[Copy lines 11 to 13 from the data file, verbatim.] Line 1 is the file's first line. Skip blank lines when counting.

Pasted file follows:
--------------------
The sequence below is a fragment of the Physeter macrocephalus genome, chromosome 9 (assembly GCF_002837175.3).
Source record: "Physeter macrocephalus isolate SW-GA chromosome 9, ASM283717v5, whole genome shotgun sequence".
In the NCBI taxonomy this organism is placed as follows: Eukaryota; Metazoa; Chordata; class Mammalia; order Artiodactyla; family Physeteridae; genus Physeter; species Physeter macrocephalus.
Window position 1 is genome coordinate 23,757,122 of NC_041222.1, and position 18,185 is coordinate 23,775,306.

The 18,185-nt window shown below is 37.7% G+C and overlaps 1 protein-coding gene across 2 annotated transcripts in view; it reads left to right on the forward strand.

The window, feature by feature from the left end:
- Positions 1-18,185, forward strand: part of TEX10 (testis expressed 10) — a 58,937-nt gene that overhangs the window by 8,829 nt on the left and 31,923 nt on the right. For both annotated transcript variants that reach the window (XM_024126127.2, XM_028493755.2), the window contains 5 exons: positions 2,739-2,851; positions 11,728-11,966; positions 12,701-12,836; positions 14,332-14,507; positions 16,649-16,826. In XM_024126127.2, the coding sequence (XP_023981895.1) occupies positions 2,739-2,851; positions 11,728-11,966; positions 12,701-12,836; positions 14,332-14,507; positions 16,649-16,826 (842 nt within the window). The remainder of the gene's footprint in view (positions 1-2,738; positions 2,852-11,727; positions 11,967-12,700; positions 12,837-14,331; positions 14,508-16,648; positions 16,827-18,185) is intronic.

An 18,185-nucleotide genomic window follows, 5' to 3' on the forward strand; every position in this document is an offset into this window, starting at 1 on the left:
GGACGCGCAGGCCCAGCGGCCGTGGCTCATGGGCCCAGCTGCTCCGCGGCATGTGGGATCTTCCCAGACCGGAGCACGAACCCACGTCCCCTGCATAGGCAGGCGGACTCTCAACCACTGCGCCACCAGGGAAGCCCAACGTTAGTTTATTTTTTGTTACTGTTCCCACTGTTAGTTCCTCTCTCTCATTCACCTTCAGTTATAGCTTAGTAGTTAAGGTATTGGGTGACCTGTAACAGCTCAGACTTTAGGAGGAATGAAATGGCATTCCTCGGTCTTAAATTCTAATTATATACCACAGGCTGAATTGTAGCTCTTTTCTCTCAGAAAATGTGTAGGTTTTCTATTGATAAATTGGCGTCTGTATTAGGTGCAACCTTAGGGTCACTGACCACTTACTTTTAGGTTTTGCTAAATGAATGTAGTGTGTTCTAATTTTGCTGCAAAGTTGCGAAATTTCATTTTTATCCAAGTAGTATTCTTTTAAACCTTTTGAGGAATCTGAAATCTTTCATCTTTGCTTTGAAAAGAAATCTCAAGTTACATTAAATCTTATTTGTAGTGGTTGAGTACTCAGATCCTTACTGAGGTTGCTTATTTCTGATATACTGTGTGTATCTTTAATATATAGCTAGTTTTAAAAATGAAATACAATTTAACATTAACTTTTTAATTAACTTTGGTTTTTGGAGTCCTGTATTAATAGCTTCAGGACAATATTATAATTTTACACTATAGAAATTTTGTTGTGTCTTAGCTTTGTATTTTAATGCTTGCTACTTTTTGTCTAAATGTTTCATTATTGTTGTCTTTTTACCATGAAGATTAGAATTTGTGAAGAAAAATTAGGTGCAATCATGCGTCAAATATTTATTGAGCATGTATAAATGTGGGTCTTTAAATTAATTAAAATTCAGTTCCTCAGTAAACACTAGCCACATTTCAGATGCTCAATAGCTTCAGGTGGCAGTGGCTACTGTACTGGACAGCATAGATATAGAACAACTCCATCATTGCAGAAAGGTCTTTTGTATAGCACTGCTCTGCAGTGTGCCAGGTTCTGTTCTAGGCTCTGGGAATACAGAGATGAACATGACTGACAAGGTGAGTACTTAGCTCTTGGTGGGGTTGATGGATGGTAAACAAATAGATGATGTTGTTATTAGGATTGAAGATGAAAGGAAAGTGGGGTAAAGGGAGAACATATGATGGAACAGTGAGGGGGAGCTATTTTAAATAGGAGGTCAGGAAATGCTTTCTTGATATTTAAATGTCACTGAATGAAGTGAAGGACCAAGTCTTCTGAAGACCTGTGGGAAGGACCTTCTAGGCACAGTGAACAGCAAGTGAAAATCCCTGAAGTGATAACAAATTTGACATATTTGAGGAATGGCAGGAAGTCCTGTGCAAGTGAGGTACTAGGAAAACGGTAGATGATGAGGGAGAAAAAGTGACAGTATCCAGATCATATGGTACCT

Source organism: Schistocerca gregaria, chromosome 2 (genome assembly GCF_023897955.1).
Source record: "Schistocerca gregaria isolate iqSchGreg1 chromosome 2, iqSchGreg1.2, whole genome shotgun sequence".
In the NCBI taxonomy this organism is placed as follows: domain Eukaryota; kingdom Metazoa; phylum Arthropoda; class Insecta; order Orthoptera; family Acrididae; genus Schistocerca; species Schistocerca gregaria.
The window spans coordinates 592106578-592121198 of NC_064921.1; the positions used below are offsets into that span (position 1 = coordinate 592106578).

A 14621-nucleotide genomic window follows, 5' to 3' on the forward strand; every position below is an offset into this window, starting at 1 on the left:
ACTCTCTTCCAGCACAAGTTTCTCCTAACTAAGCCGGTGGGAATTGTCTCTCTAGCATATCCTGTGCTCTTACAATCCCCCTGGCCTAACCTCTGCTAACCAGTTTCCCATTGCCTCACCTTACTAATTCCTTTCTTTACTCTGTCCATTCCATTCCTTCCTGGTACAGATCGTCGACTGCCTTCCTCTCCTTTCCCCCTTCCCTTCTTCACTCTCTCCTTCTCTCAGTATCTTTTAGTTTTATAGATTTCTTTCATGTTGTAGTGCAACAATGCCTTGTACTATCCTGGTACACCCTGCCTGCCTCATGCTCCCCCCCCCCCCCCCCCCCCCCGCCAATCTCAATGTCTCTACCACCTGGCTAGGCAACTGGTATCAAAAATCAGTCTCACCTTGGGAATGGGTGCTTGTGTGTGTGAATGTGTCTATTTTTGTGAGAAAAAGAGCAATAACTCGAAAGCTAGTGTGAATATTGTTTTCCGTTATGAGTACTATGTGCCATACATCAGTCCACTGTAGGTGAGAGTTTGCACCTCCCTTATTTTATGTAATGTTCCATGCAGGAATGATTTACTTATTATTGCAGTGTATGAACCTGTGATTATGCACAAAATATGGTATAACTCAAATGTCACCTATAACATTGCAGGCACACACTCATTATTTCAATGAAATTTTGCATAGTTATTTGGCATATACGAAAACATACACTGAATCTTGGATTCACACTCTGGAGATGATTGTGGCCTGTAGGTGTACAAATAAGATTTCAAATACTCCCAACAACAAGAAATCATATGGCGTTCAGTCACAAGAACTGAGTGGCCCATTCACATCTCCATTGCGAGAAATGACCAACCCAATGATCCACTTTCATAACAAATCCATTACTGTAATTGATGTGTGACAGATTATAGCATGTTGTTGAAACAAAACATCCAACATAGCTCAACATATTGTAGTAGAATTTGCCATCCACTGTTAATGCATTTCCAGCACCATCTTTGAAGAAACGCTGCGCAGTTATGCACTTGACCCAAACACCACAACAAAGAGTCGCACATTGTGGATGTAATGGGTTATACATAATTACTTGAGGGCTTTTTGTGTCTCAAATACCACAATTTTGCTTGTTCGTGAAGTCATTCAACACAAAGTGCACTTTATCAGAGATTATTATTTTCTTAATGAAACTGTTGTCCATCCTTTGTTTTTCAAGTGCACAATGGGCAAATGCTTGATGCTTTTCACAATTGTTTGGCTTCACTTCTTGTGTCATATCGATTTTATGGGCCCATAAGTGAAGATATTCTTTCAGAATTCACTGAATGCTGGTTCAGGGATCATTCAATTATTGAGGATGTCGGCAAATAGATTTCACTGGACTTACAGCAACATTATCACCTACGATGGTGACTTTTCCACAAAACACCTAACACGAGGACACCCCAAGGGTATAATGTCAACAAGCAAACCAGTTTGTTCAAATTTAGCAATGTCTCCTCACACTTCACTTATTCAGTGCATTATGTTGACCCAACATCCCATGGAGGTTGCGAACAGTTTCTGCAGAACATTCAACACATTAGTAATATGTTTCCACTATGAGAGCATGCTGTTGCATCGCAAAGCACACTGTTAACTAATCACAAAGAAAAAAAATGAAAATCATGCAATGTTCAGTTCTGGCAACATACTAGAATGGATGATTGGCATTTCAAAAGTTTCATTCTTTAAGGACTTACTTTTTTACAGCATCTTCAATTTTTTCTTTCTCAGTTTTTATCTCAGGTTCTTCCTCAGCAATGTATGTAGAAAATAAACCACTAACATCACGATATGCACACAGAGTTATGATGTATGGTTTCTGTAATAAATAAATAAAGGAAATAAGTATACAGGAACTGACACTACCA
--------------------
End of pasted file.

Source record: "Schistocerca gregaria isolate iqSchGreg1 chromosome 2, iqSchGreg1.2, whole genome shotgun sequence".
In the NCBI taxonomy this organism is placed as follows: domain Eukaryota; kingdom Metazoa; phylum Arthropoda; class Insecta; order Orthoptera; family Acrididae; genus Schistocerca; species Schistocerca gregaria.
The window spans coordinates 592106578-592121198 of NC_064921.1; the positions used below are offsets into that span (position 1 = coordinate 592106578).